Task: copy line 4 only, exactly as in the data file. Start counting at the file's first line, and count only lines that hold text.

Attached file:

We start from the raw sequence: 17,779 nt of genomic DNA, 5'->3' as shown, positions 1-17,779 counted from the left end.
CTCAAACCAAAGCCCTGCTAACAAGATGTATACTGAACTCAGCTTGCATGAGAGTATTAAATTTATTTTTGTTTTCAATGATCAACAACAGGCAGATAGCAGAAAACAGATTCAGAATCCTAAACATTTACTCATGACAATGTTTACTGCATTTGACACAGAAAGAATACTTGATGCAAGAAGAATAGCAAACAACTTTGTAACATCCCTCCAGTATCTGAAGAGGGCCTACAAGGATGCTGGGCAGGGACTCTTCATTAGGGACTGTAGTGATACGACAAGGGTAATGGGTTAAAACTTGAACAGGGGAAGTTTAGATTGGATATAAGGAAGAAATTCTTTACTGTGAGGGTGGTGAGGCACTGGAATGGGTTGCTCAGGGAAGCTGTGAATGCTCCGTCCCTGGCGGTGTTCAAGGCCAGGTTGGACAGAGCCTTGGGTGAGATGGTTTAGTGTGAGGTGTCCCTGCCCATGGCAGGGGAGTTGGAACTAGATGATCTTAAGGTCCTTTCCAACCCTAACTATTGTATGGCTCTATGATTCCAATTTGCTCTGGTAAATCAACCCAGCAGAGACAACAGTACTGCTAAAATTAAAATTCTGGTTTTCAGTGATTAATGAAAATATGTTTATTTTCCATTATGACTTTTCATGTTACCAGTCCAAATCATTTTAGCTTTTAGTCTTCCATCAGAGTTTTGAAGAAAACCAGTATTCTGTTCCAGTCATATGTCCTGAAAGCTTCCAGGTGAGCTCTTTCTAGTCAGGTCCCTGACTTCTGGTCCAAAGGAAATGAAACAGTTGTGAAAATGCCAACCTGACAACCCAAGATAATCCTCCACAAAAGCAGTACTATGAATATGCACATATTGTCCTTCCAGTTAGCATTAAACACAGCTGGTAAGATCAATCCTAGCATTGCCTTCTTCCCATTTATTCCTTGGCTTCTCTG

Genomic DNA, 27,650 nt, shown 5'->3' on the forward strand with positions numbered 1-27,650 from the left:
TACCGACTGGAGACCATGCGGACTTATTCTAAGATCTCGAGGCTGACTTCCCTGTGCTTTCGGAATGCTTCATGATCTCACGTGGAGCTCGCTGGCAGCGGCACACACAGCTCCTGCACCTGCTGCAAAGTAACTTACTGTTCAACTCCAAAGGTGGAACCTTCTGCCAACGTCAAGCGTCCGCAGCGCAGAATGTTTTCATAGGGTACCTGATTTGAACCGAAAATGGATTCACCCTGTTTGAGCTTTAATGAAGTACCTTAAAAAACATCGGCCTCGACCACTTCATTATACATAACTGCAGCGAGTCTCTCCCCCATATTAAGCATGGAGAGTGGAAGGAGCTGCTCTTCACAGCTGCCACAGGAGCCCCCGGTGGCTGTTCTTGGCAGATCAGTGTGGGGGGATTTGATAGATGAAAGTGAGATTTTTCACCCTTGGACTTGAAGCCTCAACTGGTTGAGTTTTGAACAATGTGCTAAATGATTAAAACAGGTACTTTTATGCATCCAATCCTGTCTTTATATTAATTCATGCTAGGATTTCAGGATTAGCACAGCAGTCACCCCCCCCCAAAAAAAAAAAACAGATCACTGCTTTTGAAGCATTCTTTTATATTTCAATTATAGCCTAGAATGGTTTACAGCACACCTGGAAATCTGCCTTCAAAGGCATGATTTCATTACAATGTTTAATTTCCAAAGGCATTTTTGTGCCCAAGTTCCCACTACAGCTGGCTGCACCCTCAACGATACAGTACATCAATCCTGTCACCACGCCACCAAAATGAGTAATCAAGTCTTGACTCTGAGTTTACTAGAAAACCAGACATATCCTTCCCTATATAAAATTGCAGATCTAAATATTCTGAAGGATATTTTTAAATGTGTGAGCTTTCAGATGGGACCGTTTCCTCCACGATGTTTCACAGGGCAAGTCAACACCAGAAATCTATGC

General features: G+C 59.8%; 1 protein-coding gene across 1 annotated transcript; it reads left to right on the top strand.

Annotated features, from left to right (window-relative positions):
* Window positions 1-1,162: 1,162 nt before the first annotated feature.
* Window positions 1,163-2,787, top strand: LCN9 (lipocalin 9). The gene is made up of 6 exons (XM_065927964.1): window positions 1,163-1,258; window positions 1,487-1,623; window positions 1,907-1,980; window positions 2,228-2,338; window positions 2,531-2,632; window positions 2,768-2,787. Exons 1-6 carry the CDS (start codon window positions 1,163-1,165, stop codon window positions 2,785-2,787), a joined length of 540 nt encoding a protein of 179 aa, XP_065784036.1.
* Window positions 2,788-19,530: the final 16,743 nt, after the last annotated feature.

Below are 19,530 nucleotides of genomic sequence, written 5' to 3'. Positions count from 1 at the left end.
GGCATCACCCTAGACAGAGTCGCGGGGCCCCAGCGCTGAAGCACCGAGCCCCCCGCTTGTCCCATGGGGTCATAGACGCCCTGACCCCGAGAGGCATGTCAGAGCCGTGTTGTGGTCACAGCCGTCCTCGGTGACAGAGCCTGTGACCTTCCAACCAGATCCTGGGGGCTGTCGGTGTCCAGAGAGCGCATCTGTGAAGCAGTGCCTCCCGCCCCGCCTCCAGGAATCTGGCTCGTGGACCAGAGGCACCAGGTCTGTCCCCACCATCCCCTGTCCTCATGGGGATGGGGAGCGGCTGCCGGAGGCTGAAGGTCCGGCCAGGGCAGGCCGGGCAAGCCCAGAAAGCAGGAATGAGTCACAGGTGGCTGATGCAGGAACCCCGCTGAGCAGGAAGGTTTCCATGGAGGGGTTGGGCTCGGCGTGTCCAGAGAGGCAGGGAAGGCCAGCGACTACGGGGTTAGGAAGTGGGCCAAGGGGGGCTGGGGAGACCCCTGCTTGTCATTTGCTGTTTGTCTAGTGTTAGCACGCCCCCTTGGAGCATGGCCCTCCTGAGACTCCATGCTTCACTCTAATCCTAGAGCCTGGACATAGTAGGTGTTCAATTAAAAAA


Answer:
TACCGACTGGAGACCATGCGGACTTATTCTAAGATCTCGAGGCTGACTTCCCTGTGCTTTCGGAATGCTTCATGATCTCACGTGGAGCTCGCTGGCAGCGGCACACACAGCTCCTGCACCTGCTGCAAAGTAACTTACTGTTCAACTCCAAAGGTGGAACCTTCTGCCAACGTCAAGCGTCCGCAGCGCAGAATGTTTTCATAGGGTACCTGATTTGAACCGAAAATGGATTCACCCTGTTTGAGCTTTAATGAAGTACCTTAAAAAACATCGGCCTCGACCACTTCATTATACATAACTGCAGCGAGTCTCTCCCCCATATTAAGCATGGAGAGTGGAAGGAGCTGCTCTTCACAGCTGCCACAGGAGCCCCCGGTGGCTGTTCTTGGCAGATCAGTGTGGGGGGATTTGATAGATGAAAGTGAGATTTTTCACCCTTGGACTTGAAGCCTCAACTGGTTGAGTTTTGAACAATGTGCTAAATGATTAAAACAGGTACTTTTATGCATCCAATCCTGTCTTTATATTAATTCATGCTAGGATTTCAGGATTAGCACAGCAGTCACCCCCCCCCAAAAAAAAAAAACAGATCACTGCTTTTGAAGCATTCTTTTATATTTCAATTATAGCCTAGAATGGTTTACAGCACACCTGGAAATCTGCCTTCAAAGGCATGATTTCATTACAATGTTTAATTTCCAAAGGCATTTTTGTGCCCAAGTTCCCACTACAGCTGGCTGCACCCTCAACGATACAGTACATCAATCCTGTCACCACGCCACCAAAATGAGTAATCAAGTCTTGACTCTGAGTTTACTAGAAAACCAGACATATCCTTCCCTATATAAAATTGCAGATCTAAATATTCTGAAGGATATTTTTAAATGTGTGAGCTTTCAGATGGGACCGTTTCCTCCACGATGTTTCACAGGGCAAGTCAACACCAGAAATCTATGC